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To Weed or Not to Weed

Caroline S., Editor in Chief

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During election season, you may have heard speculation about “Amendment 2.” The legislation has been on the table for a while, but Florida finally legalized medical marijuana with a passing percentage of 71.3. But, Florida is still a little behind. States like Massachusetts passed recreational use of the drug this past November. Even though some states are becoming more progressive, paving the way for the rest of the 43 states, the federal government isn’t having it.

For example, in Massachusetts, although dispensaries were supposed to open in late January, legislation is pushing those opening dates into mid 2017. This further proves the tension between the federal government and state governments in terms of legalizing marijuana. Colorado, as one of the firsts to legalize it, has already faced Supreme Court cases.

The most notable one occurred when an employee in Colorado tested positive for the chemical THC, found in marijuana, and was fired because of the company’s rules on the matter. The man was a user of medical marijuana because of his condition as a quadriplegic, and thus wasn’t abusing any substance on purpose or recreationally. Because the case was taken to the Supreme Court, the laws of Colorado didn’t apply. Federal law overrules that of the state, thus creating issues for those states now allowing medically or recreational marijuana.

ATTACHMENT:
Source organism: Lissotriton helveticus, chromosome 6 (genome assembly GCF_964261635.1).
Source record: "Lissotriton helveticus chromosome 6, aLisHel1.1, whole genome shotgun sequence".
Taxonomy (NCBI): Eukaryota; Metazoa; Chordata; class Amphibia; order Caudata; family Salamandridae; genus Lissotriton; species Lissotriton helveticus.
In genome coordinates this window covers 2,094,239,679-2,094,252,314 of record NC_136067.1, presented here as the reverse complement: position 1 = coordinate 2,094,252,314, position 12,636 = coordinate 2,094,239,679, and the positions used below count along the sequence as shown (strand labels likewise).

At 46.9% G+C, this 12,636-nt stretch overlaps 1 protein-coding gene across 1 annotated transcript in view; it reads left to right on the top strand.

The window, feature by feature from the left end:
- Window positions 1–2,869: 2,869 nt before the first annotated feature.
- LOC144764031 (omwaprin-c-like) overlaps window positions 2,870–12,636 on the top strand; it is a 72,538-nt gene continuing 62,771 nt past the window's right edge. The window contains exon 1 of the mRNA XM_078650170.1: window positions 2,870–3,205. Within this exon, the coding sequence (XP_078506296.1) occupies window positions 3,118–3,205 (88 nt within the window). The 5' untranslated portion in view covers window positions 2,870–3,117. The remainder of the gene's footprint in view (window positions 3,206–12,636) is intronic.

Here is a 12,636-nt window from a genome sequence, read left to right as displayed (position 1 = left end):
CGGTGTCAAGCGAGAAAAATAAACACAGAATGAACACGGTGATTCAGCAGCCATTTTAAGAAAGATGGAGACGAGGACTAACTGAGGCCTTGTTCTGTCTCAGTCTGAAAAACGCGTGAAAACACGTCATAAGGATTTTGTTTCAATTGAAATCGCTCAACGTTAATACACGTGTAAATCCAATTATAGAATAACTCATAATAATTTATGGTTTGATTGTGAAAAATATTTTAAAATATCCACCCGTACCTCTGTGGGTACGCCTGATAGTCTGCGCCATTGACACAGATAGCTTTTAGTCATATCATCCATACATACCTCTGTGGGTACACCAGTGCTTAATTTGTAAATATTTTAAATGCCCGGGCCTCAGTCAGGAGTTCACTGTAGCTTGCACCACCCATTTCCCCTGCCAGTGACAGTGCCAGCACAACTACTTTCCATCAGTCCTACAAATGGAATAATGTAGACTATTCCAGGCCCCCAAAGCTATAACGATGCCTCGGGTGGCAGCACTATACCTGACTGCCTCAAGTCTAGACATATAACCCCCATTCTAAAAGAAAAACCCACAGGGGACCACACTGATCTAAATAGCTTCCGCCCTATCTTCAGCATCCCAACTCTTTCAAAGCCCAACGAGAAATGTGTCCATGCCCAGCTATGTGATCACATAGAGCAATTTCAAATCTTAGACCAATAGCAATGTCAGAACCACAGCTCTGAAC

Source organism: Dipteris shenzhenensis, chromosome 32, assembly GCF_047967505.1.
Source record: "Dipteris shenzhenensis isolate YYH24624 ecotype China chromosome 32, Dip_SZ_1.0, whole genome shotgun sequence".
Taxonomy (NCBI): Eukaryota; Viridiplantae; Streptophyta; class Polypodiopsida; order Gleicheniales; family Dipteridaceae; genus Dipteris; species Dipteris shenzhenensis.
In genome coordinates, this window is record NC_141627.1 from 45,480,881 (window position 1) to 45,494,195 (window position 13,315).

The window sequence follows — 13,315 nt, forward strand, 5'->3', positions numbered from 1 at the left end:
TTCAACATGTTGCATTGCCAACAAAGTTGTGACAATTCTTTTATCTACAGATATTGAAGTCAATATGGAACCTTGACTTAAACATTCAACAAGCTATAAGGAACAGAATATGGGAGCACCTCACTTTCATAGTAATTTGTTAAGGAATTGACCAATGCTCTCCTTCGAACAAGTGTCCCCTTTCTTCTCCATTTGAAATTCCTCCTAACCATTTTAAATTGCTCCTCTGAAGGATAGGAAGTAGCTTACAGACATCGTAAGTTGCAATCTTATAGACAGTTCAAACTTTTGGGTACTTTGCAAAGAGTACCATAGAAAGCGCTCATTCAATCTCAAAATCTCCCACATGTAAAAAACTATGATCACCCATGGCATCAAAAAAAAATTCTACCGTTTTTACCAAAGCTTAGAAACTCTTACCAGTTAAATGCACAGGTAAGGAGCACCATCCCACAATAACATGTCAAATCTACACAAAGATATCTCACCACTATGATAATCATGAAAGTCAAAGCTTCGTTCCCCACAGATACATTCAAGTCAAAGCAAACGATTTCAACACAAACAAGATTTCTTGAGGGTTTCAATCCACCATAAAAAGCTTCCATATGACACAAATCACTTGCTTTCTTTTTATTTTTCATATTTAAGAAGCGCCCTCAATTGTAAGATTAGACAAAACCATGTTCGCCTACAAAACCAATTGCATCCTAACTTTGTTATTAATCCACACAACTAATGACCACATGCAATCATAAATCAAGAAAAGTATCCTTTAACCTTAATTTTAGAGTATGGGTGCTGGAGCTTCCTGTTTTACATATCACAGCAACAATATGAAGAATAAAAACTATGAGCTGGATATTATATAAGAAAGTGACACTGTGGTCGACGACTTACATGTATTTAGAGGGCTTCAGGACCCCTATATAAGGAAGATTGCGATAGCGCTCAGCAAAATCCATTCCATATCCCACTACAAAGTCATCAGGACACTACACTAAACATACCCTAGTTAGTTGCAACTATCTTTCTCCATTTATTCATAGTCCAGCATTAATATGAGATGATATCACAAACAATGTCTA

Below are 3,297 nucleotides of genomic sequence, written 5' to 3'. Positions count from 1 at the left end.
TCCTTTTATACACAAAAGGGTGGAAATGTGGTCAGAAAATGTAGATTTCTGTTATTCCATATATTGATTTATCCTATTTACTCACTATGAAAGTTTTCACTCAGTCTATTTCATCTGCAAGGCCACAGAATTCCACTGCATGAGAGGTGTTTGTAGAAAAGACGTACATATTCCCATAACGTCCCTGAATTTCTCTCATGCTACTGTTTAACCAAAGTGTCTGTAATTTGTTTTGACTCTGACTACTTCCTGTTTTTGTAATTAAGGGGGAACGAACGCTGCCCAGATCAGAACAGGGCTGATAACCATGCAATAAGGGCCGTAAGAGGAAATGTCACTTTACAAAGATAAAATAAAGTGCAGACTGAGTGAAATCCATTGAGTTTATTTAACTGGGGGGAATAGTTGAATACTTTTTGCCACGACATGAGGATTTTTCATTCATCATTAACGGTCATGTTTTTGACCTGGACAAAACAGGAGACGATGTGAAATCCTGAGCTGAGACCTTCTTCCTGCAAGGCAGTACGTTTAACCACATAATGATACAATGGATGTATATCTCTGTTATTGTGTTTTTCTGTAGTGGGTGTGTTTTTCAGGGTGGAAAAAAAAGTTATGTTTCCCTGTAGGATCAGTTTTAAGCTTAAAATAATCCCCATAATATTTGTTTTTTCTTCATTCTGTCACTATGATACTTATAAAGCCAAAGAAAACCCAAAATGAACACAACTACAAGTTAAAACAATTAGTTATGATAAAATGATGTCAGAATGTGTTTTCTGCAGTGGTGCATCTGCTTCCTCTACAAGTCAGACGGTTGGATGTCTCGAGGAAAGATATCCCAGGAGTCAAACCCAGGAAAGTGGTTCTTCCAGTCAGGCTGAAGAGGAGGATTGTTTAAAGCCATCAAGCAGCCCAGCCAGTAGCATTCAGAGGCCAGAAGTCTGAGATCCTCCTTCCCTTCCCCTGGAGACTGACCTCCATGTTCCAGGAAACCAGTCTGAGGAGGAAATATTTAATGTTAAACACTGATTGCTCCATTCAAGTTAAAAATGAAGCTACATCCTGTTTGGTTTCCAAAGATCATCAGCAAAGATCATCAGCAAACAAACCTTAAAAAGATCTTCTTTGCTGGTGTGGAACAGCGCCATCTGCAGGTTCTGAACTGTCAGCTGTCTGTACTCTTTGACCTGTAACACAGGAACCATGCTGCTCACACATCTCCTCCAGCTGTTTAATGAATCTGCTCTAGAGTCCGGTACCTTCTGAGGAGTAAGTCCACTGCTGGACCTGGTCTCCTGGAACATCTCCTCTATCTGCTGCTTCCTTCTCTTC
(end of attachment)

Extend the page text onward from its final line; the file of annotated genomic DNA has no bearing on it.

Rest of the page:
Those against the passing of pot laws argue that it: damages your brain, lungs, and heart, creates dependency, leads to depression or schizophrenia, acts as a gateway drug, or puts you at risk on the road. All reasonable and fair judgments, but one rarely hears about fatalities from using marijuana whereas everyday there’s a fatal car crash to be reported due to alcohol, which is legal and accepted internationally. Though there are more known misfortunes associated with alcohol, no one ever questions its legality.

“Legalizing marijuana could stimulate the economy and improve our infrastructure over time. Imagine the jobs it could create at dispensaries and the taxes placed on it would definitely improve our community,” said senior Kyle Hobkirk. Marijuana has the capability of drastically changing the economy, and even high schoolers realize it. Senior Michael McMillan said, “It should be legalized for economic purposes. The surplus of cash that would flow in from the legalization of ‘kush’ could pay for schools, roads, and other infrastructure-related things.” In the end, legalizing marijuana not only positively influences the lives of those in need of the drug for medical reasons, but also improves the lives of anyone in said community.

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The Independent Student Voice of LMHS.
To Weed or Not to Weed